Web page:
Chikarovski said the best way to get a message heard in government was to connect with people who have a common passion – and sometimes these individuals are not Ministers but instead backbenchers who have the time and space to listen.
“If you go and watch parliament, some of the most effective speeches are when people are visibly moved about what they are talking about because they have related to what you have told them,” she said.
In her experiences as a politician, Bligh said it was the causes that had strong and persistent champions which were elevated to her attention.
She said a 95-page document with 102 arguments had little impact and instead she would respond to the handwritten letters from parents asking for more respite hours for their disabled son.
“Humanity is impossible to ignore,” she said.
Broad, a former State Labor MP, added research that will embed programs, produce results and create long term institutional change are what will rise above other short sighted proposals.
She said it was strongly focussed research, such as VicHealth’s 2004 report, The Health Costs of Violence, that initially helped make a case to the government and got violence against women onto the budget table.
Challenging misinformation and educating the media
Ferguson raised the threat posed by ‘insidious’ data and misinformation to the sustainability of the violence against women and their children campaign.
Broad replied research can be used strategically to fight back against bad data and fake research.
Bligh agreed that researchers and practitioners have a role to speak out against misinformation, and that governments cannot be left to be champions of the cause, however Broderick also cautioned that sometimes responding to misinformation too soon could fuel a debate and give it more airtime than it deserves.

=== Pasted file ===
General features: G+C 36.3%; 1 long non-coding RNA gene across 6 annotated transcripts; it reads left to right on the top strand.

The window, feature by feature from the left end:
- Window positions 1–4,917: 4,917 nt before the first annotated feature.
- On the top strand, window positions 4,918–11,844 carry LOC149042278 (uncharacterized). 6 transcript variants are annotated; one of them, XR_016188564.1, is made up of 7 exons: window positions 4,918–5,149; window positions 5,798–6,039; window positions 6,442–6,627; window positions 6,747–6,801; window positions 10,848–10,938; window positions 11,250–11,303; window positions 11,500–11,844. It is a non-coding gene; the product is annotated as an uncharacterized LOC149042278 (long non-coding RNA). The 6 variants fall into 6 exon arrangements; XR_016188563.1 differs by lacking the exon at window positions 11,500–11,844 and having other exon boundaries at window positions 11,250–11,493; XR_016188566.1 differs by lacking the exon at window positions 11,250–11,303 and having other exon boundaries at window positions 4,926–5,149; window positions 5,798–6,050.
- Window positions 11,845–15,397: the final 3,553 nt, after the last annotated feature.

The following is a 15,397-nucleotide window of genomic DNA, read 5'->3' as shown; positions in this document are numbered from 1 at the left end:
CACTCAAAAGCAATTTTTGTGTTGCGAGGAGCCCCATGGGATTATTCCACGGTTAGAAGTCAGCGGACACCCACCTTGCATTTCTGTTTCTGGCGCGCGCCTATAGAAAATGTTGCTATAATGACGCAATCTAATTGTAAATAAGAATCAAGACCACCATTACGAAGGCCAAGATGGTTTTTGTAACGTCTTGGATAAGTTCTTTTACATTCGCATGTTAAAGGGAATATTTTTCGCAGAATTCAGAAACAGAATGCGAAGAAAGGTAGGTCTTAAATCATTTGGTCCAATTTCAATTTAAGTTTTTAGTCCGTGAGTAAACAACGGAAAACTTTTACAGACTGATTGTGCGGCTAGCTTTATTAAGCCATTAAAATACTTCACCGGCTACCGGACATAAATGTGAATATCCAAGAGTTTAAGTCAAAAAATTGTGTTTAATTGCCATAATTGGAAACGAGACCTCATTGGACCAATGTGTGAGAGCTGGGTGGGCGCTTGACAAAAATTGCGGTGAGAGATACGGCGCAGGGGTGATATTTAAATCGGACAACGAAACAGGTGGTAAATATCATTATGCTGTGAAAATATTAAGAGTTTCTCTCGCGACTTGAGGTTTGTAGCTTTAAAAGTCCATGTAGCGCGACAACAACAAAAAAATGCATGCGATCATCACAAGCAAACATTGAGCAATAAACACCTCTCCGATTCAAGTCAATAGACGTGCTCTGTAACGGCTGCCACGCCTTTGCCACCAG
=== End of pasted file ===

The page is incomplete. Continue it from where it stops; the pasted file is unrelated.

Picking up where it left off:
Broderick also referred to the media’s treatment of the Lockhart murders that reported four victims, including the father Geoff Hunt who murdered his wife and two children, instead of reporting three victims and one perpetrator.
She said that this kind of reporting can reinforce attitudes that these things can happen, which led Chikarovski to ask the one journalist on the panel: what role does the media play?
Ferguson, who was behind the making of the ABC’s documentary on domestic violence ‘Hitting Home’, said that the sector and researchers need to hold the media to the highest of standards by complaining about mistakes and sharing information that will improve reporting.
Targets and attitudinal change
Despite recent progress and success in the area of women’s safety, including the Royal Commission into Family Violence which is set soon to report in Victoria, the panel agreed that there is still a long way to go.
Broderick said there were still people who do not recognise that violence against women is a systemic problem, rather they suggest it is women who need fixing.
She said people fail to imagine what a gender equal workplace, and more broadly, Australia could look like.